Is 'smart regulation' not?

“Smart regulations save lives and dollars,” University of Chicago scholar Cass Sunstein wrote in a White House blog recently. “Smart regulations save lives and dollars,” University of Chicago scholar Cass Sunstein wrote in a White House blog recently. AP photo
In regulation, as in most areas, the Obama administration wants you to believe it is bringing a revolution to government. Take hidden credit-card and airline fees, or the scores of medication plans available in Medicare Part D. Under current federal rules, consumers remain perplexed by the choices, while companies are free to reveal some fees and not others. It’s a mass of confused detail that requires constant oversight by regulators. But what if the government required every company to reveal all hidden fees in simple form, making them available to consumers with new search-engine technology? What if shoppers weren’t forced to examine 50 pages of fine print—which they never do anyway—or if regulators didn’t have to nose about trying to uncover which fees were divulged and which were not? Instead, what if the companies had to send their customers, once a year, an electronic file adding up all the costs, as a neat total? Then regulators could just step back and let a more informed market work.

This approach, which the administration refers to as “smart disclosure,” was unveiled at a White House-sponsored conference in March. And, according to Richard Thaler, a University of Chicago behavioral economist, it’s an idea that “has the potential to completely change the way we think about regulation.”

Every revolution must have its Karl Marx, of course. In this case it is University of Chicago scholar Cass Sunstein, who coauthored a 2008 book with Thaler called Nudge: Improving Decisions About Health, Wealth, and Happiness that seeks to reconceive good government under a somewhat oxymoronic concept called “libertarian paternalism.” To boil the idea down: Free markets are best, but government must often prod people to make the right choices within those markets, especially in super-arcane areas such as health care and finance. Today, Sunstein is Obama’s regulatory guru, the head of his Office of Information and Regulatory Affairs, and he has taken his revolution to Washington. “Smart regulations save lives and dollars,” Sunstein wrote in a White House blog recently. “In areas that include food and workplace safety, clean air, fuel economy, energy efficiency, and investor protection, well-designed regulations are preventing tens of thousands of premature deaths and hundreds of thousands of illnesses and accidents—and saving billions of dollars.” In all, the administration says that its new set of rules will yield more than $91 billion in net benefits—more than 25 times what the George W. Bush administration achieved in its first three years in office.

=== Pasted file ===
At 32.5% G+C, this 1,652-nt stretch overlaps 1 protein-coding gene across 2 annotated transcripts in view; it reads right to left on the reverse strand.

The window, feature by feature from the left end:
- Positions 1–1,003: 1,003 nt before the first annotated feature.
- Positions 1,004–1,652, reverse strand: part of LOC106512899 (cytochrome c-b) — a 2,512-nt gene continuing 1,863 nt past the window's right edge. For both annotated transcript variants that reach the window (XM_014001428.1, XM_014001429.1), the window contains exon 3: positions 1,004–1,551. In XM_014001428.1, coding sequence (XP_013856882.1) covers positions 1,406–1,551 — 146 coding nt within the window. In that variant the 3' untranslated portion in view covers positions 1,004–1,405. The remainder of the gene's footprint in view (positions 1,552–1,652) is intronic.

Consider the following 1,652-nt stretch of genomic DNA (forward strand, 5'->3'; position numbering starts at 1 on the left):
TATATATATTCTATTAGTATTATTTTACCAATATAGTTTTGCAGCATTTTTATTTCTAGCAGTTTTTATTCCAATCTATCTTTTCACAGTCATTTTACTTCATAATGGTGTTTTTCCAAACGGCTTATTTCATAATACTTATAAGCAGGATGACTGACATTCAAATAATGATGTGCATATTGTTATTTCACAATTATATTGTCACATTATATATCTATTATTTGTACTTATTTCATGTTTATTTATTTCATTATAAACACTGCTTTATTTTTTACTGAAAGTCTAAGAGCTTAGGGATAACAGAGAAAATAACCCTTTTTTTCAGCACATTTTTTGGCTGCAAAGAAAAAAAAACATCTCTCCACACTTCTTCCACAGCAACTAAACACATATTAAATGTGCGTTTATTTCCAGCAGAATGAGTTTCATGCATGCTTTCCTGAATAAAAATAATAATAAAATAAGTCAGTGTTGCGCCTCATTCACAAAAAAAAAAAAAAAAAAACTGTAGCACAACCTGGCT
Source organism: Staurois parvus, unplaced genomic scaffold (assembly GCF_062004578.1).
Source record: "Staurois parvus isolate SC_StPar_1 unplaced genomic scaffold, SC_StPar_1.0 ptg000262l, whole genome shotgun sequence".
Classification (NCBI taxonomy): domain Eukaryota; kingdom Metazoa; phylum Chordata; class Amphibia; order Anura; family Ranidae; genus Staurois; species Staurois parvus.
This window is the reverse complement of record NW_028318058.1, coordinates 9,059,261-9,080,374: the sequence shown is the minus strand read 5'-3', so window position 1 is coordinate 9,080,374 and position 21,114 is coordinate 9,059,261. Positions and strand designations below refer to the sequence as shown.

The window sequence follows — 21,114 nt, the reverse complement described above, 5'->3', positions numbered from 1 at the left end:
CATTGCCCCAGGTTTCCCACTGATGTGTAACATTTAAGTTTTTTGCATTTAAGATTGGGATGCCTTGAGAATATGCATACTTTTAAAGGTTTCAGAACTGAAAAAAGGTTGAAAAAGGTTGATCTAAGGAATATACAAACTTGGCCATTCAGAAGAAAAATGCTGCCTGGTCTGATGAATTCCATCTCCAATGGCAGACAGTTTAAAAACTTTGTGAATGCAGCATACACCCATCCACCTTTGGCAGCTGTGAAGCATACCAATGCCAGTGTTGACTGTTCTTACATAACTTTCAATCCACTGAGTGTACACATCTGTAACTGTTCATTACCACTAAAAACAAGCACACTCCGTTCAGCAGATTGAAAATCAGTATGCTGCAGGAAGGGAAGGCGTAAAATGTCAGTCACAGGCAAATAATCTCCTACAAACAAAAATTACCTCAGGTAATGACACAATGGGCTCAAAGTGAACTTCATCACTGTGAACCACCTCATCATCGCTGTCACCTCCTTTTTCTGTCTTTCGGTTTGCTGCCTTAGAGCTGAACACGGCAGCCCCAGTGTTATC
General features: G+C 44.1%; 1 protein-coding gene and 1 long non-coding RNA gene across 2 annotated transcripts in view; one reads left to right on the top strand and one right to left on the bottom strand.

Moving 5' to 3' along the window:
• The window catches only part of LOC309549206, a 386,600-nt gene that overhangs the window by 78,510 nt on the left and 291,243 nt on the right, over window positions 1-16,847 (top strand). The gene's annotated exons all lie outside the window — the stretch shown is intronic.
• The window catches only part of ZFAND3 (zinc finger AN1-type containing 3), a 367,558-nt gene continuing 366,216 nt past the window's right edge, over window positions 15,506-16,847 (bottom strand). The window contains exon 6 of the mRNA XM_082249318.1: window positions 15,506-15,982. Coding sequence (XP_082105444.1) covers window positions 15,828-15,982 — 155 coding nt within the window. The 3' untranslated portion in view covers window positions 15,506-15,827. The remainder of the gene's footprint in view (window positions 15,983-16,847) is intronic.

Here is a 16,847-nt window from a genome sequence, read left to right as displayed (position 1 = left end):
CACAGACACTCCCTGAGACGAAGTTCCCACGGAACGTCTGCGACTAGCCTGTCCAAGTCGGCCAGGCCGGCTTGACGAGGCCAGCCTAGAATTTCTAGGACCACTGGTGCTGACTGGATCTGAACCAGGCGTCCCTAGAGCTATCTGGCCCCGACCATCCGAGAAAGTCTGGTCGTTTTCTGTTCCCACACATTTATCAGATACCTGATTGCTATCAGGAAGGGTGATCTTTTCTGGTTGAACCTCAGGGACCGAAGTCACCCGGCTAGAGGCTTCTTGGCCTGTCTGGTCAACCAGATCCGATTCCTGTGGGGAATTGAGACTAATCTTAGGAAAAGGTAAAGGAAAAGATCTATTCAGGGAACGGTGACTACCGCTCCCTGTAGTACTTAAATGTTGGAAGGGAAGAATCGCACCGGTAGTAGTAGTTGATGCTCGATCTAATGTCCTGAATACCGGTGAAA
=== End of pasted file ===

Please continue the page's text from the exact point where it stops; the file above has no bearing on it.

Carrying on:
Another dimension of smart disclosure is to use databases to help people, especially those applying for government help, cut down on paperwork. “The key fact is that for old people, the [Medicare] drugs you take this year are the ones you took last year. So the government can fill this out for you. Why shouldn’t they?” Thaler asks. “The same is true for student-loan applications. You need tax records. You’re borrowing from the government. The government knows your taxes: It’s your parents’ taxes. So it can just pre-write it on the form. All of this is consistent with the ‘nudge’ mantra. To make things easy. None of this would matter if everybody was capable of analyzing drug plans. But if they’re human, they’re not.”

Read more about Obama's approach to regulation on National Journal.

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